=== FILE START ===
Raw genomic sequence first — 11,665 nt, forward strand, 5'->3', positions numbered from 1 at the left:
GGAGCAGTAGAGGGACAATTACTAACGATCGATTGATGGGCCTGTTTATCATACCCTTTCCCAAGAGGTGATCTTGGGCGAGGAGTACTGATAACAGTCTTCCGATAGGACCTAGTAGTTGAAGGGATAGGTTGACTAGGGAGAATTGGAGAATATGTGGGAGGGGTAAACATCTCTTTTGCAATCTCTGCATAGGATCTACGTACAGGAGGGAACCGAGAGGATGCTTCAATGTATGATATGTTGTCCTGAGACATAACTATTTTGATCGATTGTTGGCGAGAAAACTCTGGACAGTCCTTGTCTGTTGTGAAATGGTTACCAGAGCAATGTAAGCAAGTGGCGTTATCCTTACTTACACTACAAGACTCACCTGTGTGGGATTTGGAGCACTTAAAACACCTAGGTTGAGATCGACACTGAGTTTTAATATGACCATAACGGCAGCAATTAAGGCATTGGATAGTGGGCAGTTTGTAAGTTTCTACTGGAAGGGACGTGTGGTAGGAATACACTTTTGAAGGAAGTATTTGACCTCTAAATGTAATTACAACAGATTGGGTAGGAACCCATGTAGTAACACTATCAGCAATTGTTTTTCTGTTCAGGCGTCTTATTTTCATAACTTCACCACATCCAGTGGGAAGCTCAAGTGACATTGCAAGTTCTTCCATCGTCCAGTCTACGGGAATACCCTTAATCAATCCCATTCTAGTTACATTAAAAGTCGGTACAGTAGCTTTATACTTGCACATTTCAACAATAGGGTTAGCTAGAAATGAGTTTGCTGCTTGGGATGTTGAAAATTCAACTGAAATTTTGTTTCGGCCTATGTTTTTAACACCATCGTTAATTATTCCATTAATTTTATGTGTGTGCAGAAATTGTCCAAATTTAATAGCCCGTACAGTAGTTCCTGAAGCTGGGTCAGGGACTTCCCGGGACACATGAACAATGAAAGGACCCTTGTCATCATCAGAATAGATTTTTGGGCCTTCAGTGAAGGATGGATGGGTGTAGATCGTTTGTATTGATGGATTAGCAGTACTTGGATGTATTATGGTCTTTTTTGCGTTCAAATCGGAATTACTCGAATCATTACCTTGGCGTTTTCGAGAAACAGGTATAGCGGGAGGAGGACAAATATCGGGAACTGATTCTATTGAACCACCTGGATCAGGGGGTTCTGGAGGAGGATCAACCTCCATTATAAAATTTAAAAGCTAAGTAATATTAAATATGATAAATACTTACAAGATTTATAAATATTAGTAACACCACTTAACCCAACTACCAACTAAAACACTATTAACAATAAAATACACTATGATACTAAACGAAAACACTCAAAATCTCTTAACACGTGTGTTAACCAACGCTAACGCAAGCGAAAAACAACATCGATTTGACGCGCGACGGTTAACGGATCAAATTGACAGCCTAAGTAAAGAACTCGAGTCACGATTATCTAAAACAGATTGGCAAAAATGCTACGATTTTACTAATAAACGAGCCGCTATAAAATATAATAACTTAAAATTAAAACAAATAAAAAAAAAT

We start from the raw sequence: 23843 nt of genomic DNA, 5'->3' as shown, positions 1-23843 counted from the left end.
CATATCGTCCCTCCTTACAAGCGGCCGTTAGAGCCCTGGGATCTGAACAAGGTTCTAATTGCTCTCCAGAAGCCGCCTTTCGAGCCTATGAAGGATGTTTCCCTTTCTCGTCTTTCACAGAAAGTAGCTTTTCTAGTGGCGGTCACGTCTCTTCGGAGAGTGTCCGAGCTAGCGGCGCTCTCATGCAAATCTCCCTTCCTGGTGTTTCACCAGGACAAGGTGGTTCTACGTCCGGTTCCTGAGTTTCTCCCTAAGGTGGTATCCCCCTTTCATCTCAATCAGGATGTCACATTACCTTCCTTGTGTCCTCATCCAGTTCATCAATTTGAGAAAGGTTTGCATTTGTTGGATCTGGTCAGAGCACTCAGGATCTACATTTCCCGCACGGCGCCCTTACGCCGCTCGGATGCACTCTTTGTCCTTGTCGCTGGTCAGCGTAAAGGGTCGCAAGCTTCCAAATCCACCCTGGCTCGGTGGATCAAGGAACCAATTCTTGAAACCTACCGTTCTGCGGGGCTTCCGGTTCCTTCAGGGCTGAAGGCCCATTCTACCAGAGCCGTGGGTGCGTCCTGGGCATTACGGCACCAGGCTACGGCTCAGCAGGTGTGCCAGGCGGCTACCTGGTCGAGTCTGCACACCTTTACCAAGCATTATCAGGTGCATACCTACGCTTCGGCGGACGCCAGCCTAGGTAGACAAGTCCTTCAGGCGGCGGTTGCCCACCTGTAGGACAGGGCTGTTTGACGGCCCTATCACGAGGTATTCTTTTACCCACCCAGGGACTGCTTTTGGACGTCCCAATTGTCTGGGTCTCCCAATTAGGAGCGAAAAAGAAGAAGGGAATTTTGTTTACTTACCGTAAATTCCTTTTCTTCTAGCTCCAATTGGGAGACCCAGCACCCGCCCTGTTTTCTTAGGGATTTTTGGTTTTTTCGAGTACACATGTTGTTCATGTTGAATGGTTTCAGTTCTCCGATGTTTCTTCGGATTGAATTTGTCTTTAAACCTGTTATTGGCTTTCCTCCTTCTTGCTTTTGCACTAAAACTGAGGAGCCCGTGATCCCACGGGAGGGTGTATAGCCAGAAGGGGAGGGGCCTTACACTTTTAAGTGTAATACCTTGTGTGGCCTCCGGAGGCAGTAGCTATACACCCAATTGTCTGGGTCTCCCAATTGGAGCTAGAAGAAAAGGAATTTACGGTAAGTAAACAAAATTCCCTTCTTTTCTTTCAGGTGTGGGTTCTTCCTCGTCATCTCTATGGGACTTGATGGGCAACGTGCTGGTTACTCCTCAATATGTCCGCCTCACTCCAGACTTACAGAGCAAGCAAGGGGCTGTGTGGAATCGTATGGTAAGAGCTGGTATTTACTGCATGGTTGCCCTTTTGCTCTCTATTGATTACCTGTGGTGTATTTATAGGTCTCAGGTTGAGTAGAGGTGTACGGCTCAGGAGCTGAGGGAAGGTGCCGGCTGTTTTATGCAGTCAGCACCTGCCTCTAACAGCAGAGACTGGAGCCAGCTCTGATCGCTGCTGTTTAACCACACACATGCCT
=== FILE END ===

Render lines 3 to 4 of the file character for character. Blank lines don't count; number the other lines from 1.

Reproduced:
We start from the raw sequence: 23843 nt of genomic DNA, 5'->3' as shown, positions 1-23843 counted from the left end.
CATATCGTCCCTCCTTACAAGCGGCCGTTAGAGCCCTGGGATCTGAACAAGGTTCTAATTGCTCTCCAGAAGCCGCCTTTCGAGCCTATGAAGGATGTTTCCCTTTCTCGTCTTTCACAGAAAGTAGCTTTTCTAGTGGCGGTCACGTCTCTTCGGAGAGTGTCCGAGCTAGCGGCGCTCTCATGCAAATCTCCCTTCCTGGTGTTTCACCAGGACAAGGTGGTTCTACGTCCGGTTCCTGAGTTTCTCCCTAAGGTGGTATCCCCCTTTCATCTCAATCAGGATGTCACATTACCTTCCTTGTGTCCTCATCCAGTTCATCAATTTGAGAAAGGTTTGCATTTGTTGGATCTGGTCAGAGCACTCAGGATCTACATTTCCCGCACGGCGCCCTTACGCCGCTCGGATGCACTCTTTGTCCTTGTCGCTGGTCAGCGTAAAGGGTCGCAAGCTTCCAAATCCACCCTGGCTCGGTGGATCAAGGAACCAATTCTTGAAACCTACCGTTCTGCGGGGCTTCCGGTTCCTTCAGGGCTGAAGGCCCATTCTACCAGAGCCGTGGGTGCGTCCTGGGCATTACGGCACCAGGCTACGGCTCAGCAGGTGTGCCAGGCGGCTACCTGGTCGAGTCTGCACACCTTTACCAAGCATTATCAGGTGCATACCTACGCTTCGGCGGACGCCAGCCTAGGTAGACAAGTCCTTCAGGCGGCGGTTGCCCACCTGTAGGACAGGGCTGTTTGACGGCCCTATCACGAGGTATTCTTTTACCCACCCAGGGACTGCTTTTGGACGTCCCAATTGTCTGGGTCTCCCAATTAGGAGCGAAAAAGAAGAAGGGAATTTTGTTTACTTACCGTAAATTCCTTTTCTTCTAGCTCCAATTGGGAGACCCAGCACCCGCCCTGTTTTCTTAGGGATTTTTGGTTTTTTCGAGTACACATGTTGTTCATGTTGAATGGTTTCAGTTCTCCGATGTTTCTTCGGATTGAATTTGTCTTTAAACCTGTTATTGGCTTTCCTCCTTCTTGCTTTTGCACTAAAACTGAGGAGCCCGTGATCCCACGGGAGGGTGTATAGCCAGAAGGGGAGGGGCCTTACACTTTTAAGTGTAATACCTTGTGTGGCCTCCGGAGGCAGTAGCTATACACCCAATTGTCTGGGTCTCCCAATTGGAGCTAGAAGAAAAGGAATTTACGGTAAGTAAACAAAATTCCCTTCTTTTCTTTCAGGTGTGGGTTCTTCCTCGTCATCTCTATGGGACTTGATGGGCAACGTGCTGGTTACTCCTCAATATGTCCGCCTCACTCCAGACTTACAGAGCAAGCAAGGGGCTGTGTGGAATCGTATGGTAAGAGCTGGTATTTACTGCATGGTTGCCCTTTTGCTCTCTATTGATTACCTGTGGTGTATTTATAGGTCTCAGGTTGAGTAGAGGTGTACGGCTCAGGAGCTGAGGGAAGGTGCCGGCTGTTTTATGCAGTCAGCACCTGCCTCTAACAGCAGAGACTGGAGCCAGCTCTGATCGCTGCTGTTTAACCACACACATGCCT